150mph. As ice crystals of cirrus clouds fall,they lag behind-due to lower wind
What is it. 22
Well-it is Mistletoe, Isn’t it? growing in Co.Tyrone. Planted in a garden by someone who
knew what they were doing-as both male and female plants are needed for natural spread.
Ian McNeill, acting on information from Edmund Slaine took me to see the site.The mistletoe has established
itself sparingly in surrounding hedgerows-on a sycamore and a crab apple.
Seeds are transported by birds such as thrushes. The birds find it difficult to
remove the slimy mucus around the seeds from their beaks and so seeds are transported.
Thanks to Edmund and Ian for the chance to see the specimens.
Alas, no pretty girls around when we found our mistletoe.!
What is it. 23
Inonotus radiatus (Alder Bracket) near Ardtrea, growing ,naturally enough,on alder-but in March. The
colour is a striking rusty red and the pores are visible underneath.In perfect condition, perhaps not to be
expected in early March.
What is it. 24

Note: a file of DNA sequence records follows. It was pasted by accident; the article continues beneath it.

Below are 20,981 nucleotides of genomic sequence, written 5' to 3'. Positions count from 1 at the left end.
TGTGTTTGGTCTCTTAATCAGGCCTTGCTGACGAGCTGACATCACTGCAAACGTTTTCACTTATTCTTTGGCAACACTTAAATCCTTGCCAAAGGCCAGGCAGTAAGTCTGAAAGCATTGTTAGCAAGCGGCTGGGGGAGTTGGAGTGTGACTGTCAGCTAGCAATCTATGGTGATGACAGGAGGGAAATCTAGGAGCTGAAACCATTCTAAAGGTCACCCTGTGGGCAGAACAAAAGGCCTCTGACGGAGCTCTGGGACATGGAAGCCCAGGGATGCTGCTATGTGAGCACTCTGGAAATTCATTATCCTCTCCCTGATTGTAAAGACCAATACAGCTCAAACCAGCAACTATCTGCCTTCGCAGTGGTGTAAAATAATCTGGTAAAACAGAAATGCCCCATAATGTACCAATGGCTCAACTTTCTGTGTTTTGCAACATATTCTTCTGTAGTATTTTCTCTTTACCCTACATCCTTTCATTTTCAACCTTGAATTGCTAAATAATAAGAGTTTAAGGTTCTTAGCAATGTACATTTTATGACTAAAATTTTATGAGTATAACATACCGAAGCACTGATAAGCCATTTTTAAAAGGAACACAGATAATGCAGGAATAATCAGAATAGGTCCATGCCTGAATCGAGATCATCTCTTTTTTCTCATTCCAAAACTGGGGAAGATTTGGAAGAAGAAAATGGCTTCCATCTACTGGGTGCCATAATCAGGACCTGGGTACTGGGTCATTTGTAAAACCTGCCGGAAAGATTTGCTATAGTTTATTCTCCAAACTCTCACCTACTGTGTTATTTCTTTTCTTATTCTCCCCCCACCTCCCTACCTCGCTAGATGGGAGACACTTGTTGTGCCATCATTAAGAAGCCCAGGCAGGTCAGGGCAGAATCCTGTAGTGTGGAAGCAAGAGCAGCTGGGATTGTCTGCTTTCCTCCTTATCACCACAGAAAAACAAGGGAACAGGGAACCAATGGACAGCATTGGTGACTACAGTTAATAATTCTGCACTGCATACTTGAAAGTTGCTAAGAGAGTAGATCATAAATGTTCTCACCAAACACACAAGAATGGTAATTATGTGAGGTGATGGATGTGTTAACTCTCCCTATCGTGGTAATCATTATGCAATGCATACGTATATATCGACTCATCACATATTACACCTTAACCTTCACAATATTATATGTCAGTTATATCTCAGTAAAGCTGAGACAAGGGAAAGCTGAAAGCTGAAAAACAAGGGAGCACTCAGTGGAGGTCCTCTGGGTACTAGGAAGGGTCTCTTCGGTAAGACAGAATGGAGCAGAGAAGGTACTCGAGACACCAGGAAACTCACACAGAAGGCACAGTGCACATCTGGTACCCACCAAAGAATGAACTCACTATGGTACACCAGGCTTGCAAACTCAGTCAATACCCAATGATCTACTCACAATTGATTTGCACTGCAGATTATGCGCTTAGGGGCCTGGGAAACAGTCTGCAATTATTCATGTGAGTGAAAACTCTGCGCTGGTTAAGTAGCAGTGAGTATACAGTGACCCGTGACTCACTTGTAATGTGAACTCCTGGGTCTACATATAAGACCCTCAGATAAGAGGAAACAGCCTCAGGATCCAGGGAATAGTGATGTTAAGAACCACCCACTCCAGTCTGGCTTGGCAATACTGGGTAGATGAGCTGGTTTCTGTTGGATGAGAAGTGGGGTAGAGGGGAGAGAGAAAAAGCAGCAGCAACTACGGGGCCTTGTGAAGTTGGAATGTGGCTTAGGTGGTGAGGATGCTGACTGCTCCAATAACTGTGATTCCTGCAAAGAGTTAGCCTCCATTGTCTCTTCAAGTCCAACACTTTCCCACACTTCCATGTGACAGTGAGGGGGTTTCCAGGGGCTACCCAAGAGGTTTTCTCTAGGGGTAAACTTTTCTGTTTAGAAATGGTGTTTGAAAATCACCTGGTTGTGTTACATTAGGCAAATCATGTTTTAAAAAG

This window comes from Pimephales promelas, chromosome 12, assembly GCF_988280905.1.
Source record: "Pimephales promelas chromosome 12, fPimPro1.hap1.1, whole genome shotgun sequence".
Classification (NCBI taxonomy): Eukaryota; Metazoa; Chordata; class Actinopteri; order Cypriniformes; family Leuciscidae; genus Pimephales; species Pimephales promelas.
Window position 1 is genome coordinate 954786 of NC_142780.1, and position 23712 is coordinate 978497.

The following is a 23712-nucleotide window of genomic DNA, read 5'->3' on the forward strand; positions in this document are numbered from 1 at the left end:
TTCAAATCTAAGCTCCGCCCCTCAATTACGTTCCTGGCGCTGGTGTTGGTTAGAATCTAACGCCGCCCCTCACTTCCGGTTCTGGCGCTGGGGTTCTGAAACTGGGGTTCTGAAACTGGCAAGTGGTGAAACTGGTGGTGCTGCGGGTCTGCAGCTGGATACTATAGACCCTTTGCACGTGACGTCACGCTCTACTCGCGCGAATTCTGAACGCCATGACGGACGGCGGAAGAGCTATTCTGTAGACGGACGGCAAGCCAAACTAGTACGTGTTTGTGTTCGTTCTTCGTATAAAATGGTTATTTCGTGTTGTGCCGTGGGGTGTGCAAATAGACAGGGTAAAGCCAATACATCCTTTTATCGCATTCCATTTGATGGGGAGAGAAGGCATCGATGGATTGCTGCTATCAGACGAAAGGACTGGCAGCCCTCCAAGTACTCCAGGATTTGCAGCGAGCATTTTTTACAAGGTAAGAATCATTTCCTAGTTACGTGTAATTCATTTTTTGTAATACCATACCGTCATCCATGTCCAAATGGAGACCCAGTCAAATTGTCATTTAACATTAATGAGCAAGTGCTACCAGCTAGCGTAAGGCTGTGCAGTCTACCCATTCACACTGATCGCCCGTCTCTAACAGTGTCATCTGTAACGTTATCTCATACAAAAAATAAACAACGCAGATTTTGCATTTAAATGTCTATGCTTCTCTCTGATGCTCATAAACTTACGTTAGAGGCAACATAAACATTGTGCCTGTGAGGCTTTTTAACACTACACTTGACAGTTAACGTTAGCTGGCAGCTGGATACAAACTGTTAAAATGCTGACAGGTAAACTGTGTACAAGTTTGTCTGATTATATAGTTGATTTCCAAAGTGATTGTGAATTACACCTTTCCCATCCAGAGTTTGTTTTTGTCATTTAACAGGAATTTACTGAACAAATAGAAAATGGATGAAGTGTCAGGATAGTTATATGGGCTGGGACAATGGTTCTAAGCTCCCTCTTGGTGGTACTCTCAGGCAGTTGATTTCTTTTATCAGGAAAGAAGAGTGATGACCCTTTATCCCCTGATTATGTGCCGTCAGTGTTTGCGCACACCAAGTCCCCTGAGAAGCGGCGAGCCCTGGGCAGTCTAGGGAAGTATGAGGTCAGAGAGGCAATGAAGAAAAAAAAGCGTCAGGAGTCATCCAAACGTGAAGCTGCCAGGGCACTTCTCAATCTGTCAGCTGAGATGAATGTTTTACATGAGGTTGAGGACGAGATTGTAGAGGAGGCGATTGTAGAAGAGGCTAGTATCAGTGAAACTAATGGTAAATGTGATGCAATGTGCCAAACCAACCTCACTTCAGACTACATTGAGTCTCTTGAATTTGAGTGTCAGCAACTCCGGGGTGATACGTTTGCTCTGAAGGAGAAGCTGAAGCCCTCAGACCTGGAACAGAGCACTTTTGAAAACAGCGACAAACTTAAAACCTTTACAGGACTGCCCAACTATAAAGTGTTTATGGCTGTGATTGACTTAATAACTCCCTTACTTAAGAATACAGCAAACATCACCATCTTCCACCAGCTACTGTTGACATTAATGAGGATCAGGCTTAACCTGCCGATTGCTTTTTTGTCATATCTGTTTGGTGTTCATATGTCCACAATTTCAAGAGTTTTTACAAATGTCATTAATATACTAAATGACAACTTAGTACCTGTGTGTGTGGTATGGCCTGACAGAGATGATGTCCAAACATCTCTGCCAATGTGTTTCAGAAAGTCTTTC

A beautiful colour variation of common primrose, growing in a hedgebank among normal pale yellow
primroses and violets and some distance from habitation.
It is probably a natural coloured variant-probably worth propagating!
What is it. 25
In Springhill we came upon this weeping bracket near the base of an oak tree-Inonotus dryadeus(Oak
Bracket) is only occasionally seen and is interesting because of its copious weeping.
What is it. 26
What is it. 27
A slime mould-will add more info later
A slime mould-will add more info later
What is it. 28
Yes, you’ve guessed-another slime mould. This one, Ceratiomyxa fruticulosa
sometimes coats complete rotten tree stumps.It is one of the most common slime
molds and has a worldwide distribution.